Doomwatch has been a desired release of many for a considerable time, but until Simply announced that they’d licenced it late last year it seemed doomed (as it were) to remain out of reach. Four episodes were released on VHS in the early 1990’s and two of these were ported over to DVD in the early days of the DVD format. There was also a single repeat run on UK Gold in the mid 1990’s, but after that everything went quiet.
A total of thirty eight episodes were made (thirteen episodes apiece for the first two series and twelve for the final run). Eight from series one, all thirteen from series two but only three from the third series remain in the archives. Ten episodes (six from series one, one from series two and all three from the third series) exist in their original PAL format whilst the remainder are now only available as NTSC conversions (the PAL tapes were converted to the NTSC picture format for sale to Canada and then back again to PAL when they were returned to the UK).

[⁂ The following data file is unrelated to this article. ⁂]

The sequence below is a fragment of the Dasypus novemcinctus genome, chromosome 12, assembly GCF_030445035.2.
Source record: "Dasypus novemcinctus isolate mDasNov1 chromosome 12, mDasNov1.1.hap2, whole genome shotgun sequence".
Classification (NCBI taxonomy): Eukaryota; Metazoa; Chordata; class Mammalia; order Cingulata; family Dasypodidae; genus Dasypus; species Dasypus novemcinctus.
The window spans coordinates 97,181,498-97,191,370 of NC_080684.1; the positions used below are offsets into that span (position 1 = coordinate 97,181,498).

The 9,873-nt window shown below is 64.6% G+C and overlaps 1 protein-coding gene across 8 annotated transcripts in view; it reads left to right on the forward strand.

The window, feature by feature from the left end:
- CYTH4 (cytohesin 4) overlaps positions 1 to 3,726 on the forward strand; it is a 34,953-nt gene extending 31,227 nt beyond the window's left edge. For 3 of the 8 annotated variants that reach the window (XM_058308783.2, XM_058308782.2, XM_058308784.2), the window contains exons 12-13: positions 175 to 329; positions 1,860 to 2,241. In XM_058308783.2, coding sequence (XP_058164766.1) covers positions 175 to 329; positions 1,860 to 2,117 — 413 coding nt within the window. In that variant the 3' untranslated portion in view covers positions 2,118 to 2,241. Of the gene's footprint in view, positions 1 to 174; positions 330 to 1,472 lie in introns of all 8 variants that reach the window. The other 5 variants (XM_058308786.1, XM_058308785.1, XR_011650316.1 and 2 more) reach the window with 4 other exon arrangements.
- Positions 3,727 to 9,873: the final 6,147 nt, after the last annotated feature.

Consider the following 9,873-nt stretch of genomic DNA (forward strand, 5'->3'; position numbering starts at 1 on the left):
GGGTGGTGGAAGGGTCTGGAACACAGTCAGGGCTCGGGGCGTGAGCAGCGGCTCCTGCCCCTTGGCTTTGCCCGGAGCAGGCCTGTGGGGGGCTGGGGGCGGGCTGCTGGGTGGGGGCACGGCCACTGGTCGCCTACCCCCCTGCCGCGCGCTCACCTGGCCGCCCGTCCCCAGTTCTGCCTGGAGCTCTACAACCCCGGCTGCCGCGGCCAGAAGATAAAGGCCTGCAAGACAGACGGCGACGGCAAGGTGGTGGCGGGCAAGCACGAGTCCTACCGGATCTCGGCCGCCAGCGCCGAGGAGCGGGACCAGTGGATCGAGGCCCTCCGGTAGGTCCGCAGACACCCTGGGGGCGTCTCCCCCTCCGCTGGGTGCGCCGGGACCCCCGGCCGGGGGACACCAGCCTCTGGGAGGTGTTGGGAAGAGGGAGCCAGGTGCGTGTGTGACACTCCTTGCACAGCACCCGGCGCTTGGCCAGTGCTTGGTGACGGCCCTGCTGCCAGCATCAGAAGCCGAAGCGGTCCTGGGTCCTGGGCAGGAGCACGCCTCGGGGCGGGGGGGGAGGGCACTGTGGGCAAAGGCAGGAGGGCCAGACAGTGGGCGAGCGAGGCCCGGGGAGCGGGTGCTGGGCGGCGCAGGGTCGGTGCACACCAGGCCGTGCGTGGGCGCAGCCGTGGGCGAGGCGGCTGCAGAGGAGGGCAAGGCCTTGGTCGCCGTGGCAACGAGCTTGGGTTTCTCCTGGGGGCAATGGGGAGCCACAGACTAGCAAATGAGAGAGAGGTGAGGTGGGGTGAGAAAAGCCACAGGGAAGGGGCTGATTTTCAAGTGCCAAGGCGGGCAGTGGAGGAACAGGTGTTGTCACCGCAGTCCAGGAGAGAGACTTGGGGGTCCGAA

The quality of the NTSC episodes will be the main point of interest for many and it’s fair to say that they’re a mixed bag. Although it was believed that the BBC had processed all the NTSC tapes they held in their archives with a process called Reverse Standards Conversion (RSC) and then dumped the original tapes – thereby only retaining the raw RSC output – looking at the varying quality of the NTSC episodes on this release I wonder if that was the case.
Some – like Tomorrow, The Rat – look very nice indeed, not too far removed from the original PAL master, whilst others – such as You Killed Toby Wren and Invasion – seem to be very noisy, raw RSC conversions. But later series two episodes – The Iron Doctor, Flight Into Yesterday – might possibly be the original NTSC tapes which therefore lack the RSC process. If so, then I find this preferable to the raw RSC look – these episodes may look a little blurry but for me that’s better than the heavy picture noise.